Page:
Australian troops are expected to remain in Afghanistan after the US announced it would extend its military presence in the country. Photo: ADF
Last week Tony Abbott told a story about his first trip visiting the diggers in Afghanistan. He was Opposition Leader, the base at Tarin Kowt was ringed with defensive barriers, sirens stood ready to blare their warning of incoming rockets, and soldiers kept weapons and body armour within arm's reach.
Nevertheless the Australian commander was positive about the soldiers’ accomplishments. The security situation was, he said, “improving considerably”. The Taliban were on the back-foot and the insurgents loosing ground. Our deployment was making a real difference.
“Great!” said Abbott. “Now let’s go and get a coffee down at the market.”
Jaws dropped open. Well, said the soldiers, doing that wouldn’t actually be possible. As Abbott investigated further, it became apparent that the much-vaunted progress was all relative. Very relative indeed. In fact, any movement beyond the perimeter blast-walls (except in heavily armoured vehicles) was forbidden and the idea of casually strolling down to mix and mingle with the locals was impossible. Abbott nodded. He understood. There would be no photo-op of him wandering in the bazaar; chatting to real Afghans.
Abbott told this story at the Australian War Memorial, while launching Afghanistan: Australia’s War, a wonderful book with photos by Gary Ramage and words by Ian McPhedran. This tome achieves exactly what it sets out to do – catalogue impressions of the conflict from the perspective of the diggers. More than 20,000 Aussies have now been posted to that country and their story needs to be told.
But that’s the story inside the wire, patrolling outwards. It’s not an examination of our commitment and we’re still lacking any official history of this conflict. Only this can set the Australian contribution in perspective, examine the geo-strategic consequences and elaborate these alongside the changing tactical and operational context.
The government has indicated it is aware of the urgent need for this. That’s good. But the time has now come to take the next step and commission a volume that can at least attempt to make sense of the various efforts we’ve made to resolve this conflict. This is vital – not simply for the families of the dead we’ve left behind but also as a guide for the future.
We need a definitive reference or we’ll go on repeating the same mistakes. It would be handy to know what works and what doesn’t when we’re facing the next bitter insurgency. If we don’t possess a factual account, detailing what actually occurred, invented myth will soon dominate our understanding.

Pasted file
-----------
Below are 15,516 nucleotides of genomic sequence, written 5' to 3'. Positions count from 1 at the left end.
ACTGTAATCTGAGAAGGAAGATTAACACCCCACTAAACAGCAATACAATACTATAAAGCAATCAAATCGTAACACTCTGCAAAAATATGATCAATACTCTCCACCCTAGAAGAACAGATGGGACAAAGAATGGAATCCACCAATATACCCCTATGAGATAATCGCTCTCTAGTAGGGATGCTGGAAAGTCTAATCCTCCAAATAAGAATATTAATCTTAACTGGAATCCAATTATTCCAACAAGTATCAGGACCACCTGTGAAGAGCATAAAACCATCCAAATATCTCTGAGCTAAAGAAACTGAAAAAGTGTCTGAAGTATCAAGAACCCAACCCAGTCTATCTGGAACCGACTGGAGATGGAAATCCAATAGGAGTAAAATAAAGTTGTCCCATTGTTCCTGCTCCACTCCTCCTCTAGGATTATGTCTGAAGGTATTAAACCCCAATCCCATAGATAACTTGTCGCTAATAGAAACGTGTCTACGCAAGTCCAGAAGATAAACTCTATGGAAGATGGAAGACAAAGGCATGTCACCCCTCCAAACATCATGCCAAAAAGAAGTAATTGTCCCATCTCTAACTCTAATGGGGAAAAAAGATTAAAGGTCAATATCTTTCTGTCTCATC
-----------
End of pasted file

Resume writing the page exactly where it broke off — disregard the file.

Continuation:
Today, of course, we’ve left the once huge, sprawling base at Camp Holland and it would be unwise for anyone, particularly a high-profile politician, to spend too long in the streets of Tarin Kowt. It’s easy to leap to the judgement that this means the intervention failed. It’s obvious we failed to realise the bright hope that infused the campaign back in 2001.
Journalists focus on failure. In Afghanistan that’s easy to do, but is it fair? There have always seemed to be so many points at which we could have changed tack; found some other way forward; done things differently. I still think different decisions might have led to a better outcome. Others disagree.
Singer-songwriter Fred Smith is one of those searching for an answer to the question “was it worth it?” He brought his response (a terrific one-man, one-woman, drummer and double-bass show) to Canberra last week. Beginning with the Soviet invasion of Afghanistan in 1979 he provides a very personal, intimate primer to our deployment, melding geopolitics with the reality of ordinary peoples lives. He provides a far better introduction to the conflict and political terrain of the province where our efforts were concentrated (Oruzgan) than the military’s induction course (RSO&I) in Dubai ever could.
Smith weighs up what was accomplished, measuring it against the loss, and presses himself hard to decide if it was worthwhile. In the end, all in all, he says we did make a difference. I’m not sure there can be an such answer. There are too many perspectives; too much we (still) don’t know.
At one point in his presentation, Smith flicked up a photo with a bright, young, energetic Afghan Army captain in the background. He was in command at Patrol Base Mashal when another Afghan soldier shot the first of our diggers. This commander was good but he would also, nightly, get on the radio to chat with and insult the Taliban. Who knew what game he was playing? Smith hinted at the inherent complexity in the conflict when he used this picture, even though few in the audience would recognise the context. Yet this is the very point.
It is beyond dispute that – despite a massive investment of force and money – any result in Afghanistan has been meagre and limited. The cancer preventing accomplishment spread from Kabul. This is something that our soldiers could never stem. We’ve left a plotting, conniving, ill-educated police chief in charge in Oruzgan who is probably responsible for the deaths of some of the few genuinely public spirited individuals who offered hope for the province. In so many ways those early hopes remain unfulfilled; the chances were squandered.
Yet, equally, it is wrong to say the entire mission was a waste and the deaths – the tragic deaths – were wasted lives. They weren’t. But the ripples of our actions only spread so far. No one could re-make policy disasters that emanated from Washington. The point was to try. Ask this question – something very different from the broader question of whether the deployment was successful – and you get a very different answer. The intervention may have been a disaster but there were real accomplishments, too. The time has come to tell that story. Officially.